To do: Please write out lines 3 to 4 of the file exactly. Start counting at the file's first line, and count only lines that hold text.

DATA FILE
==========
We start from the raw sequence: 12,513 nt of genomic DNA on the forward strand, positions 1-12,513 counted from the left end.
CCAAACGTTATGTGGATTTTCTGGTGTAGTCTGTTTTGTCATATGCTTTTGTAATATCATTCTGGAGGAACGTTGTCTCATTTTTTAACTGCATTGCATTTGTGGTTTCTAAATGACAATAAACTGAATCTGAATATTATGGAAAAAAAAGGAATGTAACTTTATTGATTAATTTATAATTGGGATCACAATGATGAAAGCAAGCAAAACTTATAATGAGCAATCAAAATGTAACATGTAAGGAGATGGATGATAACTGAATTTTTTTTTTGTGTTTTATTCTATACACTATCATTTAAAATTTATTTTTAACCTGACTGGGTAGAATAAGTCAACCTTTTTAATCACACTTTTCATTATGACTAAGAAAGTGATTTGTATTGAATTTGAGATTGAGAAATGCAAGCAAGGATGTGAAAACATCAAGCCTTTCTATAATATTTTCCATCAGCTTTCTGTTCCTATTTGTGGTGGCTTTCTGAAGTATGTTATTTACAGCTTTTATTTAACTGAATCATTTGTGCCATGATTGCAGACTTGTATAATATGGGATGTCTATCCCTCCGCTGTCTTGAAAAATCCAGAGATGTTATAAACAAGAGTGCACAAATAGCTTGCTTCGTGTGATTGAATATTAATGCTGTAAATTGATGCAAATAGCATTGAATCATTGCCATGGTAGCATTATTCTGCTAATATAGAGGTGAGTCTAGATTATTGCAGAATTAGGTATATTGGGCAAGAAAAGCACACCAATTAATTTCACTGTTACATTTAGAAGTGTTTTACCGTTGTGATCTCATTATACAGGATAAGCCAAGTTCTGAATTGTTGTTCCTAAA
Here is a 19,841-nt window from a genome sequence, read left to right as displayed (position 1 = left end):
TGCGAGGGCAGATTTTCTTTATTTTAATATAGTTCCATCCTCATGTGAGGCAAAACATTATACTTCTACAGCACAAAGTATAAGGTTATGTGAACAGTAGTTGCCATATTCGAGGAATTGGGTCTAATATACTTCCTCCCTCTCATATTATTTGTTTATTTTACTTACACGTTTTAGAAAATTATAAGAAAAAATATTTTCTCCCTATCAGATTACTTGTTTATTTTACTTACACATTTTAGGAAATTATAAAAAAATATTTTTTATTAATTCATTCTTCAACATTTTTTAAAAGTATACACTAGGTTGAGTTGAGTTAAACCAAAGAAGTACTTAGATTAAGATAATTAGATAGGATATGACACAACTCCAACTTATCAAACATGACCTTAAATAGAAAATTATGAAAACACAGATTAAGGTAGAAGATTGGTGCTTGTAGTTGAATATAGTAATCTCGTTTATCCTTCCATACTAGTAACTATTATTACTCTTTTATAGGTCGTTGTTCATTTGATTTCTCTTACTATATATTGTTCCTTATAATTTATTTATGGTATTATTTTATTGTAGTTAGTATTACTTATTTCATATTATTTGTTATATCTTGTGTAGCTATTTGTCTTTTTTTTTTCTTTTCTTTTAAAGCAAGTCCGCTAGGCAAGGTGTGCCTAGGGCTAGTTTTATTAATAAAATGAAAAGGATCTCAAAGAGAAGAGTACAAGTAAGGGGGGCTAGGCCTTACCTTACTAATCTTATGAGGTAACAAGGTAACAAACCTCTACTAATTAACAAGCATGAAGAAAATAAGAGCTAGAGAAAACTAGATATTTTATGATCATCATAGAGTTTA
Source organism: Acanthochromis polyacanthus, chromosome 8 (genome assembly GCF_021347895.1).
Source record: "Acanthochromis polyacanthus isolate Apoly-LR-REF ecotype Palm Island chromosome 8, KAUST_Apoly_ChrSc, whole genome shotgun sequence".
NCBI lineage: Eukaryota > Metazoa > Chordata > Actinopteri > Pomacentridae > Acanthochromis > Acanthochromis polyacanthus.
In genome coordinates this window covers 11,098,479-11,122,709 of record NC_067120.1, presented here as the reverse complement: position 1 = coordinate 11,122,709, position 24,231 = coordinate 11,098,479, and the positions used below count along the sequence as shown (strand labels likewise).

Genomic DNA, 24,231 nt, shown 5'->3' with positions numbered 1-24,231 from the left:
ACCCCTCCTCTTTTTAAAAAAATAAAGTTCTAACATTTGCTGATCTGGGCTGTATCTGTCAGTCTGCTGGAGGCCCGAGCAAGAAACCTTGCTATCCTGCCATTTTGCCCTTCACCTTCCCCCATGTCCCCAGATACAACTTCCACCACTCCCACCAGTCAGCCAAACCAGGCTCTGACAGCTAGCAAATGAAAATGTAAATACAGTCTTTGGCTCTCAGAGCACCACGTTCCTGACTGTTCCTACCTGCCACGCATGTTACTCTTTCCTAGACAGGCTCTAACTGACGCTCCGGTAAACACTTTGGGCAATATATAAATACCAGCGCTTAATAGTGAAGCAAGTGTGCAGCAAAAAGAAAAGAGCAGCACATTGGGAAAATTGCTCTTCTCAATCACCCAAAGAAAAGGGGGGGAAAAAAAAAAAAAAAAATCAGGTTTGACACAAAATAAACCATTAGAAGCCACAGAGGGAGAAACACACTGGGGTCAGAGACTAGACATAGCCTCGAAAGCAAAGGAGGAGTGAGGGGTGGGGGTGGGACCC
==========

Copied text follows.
Here is a 19,841-nt window from a genome sequence, read left to right as displayed (position 1 = left end):
TGCGAGGGCAGATTTTCTTTATTTTAATATAGTTCCATCCTCATGTGAGGCAAAACATTATACTTCTACAGCACAAAGTATAAGGTTATGTGAACAGTAGTTGCCATATTCGAGGAATTGGGTCTAATATACTTCCTCCCTCTCATATTATTTGTTTATTTTACTTACACGTTTTAGAAAATTATAAGAAAAAATATTTTCTCCCTATCAGATTACTTGTTTATTTTACTTACACATTTTAGGAAATTATAAAAAAATATTTTTTATTAATTCATTCTTCAACATTTTTTAAAAGTATACACTAGGTTGAGTTGAGTTAAACCAAAGAAGTACTTAGATTAAGATAATTAGATAGGATATGACACAACTCCAACTTATCAAACATGACCTTAAATAGAAAATTATGAAAACACAGATTAAGGTAGAAGATTGGTGCTTGTAGTTGAATATAGTAATCTCGTTTATCCTTCCATACTAGTAACTATTATTACTCTTTTATAGGTCGTTGTTCATTTGATTTCTCTTACTATATATTGTTCCTTATAATTTATTTATGGTATTATTTTATTGTAGTTAGTATTACTTATTTCATATTATTTGTTATATCTTGTGTAGCTATTTGTCTTTTTTTTTTCTTTTCTTTTAAAGCAAGTCCGCTAGGCAAGGTGTGCCTAGGGCTAGTTTTATTAATAAAATGAAAAGGATCTCAAAGAGAAGAGTACAAGTAAGGGGGGCTAGGCCTTACCTTACTAATCTTATGAGGTAACAAGGTAACAAACCTCTACTAATTAACAAGCATGAAGAAAATAAGAGCTAGAGAAAACTAGATATTTTATGATCATCATAGAGTTTA